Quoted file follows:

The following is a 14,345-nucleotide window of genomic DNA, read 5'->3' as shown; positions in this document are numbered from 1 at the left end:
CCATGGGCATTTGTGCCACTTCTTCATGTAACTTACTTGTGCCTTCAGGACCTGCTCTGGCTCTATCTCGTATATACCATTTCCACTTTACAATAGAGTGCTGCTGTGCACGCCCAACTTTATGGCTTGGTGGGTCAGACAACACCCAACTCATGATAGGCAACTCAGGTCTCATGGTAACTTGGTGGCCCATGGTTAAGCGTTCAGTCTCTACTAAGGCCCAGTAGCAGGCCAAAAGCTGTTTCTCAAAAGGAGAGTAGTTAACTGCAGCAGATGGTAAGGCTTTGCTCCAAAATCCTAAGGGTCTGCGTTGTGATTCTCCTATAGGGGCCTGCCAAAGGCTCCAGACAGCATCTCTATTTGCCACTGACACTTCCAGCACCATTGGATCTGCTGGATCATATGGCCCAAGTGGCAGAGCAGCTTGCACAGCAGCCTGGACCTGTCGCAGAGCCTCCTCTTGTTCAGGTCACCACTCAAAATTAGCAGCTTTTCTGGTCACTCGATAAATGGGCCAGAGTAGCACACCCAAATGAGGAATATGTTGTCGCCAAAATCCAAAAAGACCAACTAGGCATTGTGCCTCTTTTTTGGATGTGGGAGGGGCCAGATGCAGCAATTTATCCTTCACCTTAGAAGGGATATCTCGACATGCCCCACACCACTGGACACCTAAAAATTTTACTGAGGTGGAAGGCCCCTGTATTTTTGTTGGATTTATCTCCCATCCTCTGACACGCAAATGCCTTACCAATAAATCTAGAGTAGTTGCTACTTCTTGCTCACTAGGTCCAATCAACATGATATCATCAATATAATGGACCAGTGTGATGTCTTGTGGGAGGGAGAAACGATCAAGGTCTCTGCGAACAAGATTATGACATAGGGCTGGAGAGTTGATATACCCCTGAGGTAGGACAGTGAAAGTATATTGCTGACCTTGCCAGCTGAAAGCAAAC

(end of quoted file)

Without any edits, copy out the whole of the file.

The following is a 14,345-nucleotide window of genomic DNA, read 5'->3' as shown; positions in this document are numbered from 1 at the left end:
CCATGGGCATTTGTGCCACTTCTTCATGTAACTTACTTGTGCCTTCAGGACCTGCTCTGGCTCTATCTCGTATATACCATTTCCACTTTACAATAGAGTGCTGCTGTGCACGCCCAACTTTATGGCTTGGTGGGTCAGACAACACCCAACTCATGATAGGCAACTCAGGTCTCATGGTAACTTGGTGGCCCATGGTTAAGCGTTCAGTCTCTACTAAGGCCCAGTAGCAGGCCAAAAGCTGTTTCTCAAAAGGAGAGTAGTTAACTGCAGCAGATGGTAAGGCTTTGCTCCAAAATCCTAAGGGTCTGCGTTGTGATTCTCCTATAGGGGCCTGCCAAAGGCTCCAGACAGCATCTCTATTTGCCACTGACACTTCCAGCACCATTGGATCTGCTGGATCATATGGCCCAAGTGGCAGAGCAGCTTGCACAGCAGCCTGGACCTGTCGCAGAGCCTCCTCTTGTTCAGGTCACCACTCAAAATTAGCAGCTTTTCTGGTCACTCGATAAATGGGCCAGAGTAGCACACCCAAATGAGGAATATGTTGTCGCCAAAATCCAAAAAGACCAACTAGGCATTGTGCCTCTTTTTTGGATGTGGGAGGGGCCAGATGCAGCAATTTATCCTTCACCTTAGAAGGGATATCTCGACATGCCCCACACCACTGGACACCTAAAAATTTTACTGAGGTGGAAGGCCCCTGTATTTTTGTTGGATTTATCTCCCATCCTCTGACACGCAAATGCCTTACCAATAAATCTAGAGTAGTTGCTACTTCTTGCTCACTAGGTCCAATCAACATGATATCATCAATATAATGGACCAGTGTGATGTCTTGTGGGAGGGAGAAACGATCAAGGTCTCTGCGAACAAGATTATGACATAGGGCTGGAGAGTTGATATACCCCTGAGGTAGGACAGTGAAAGTATATTGCTGACCTTGCCAGCTGAAAGCAAAC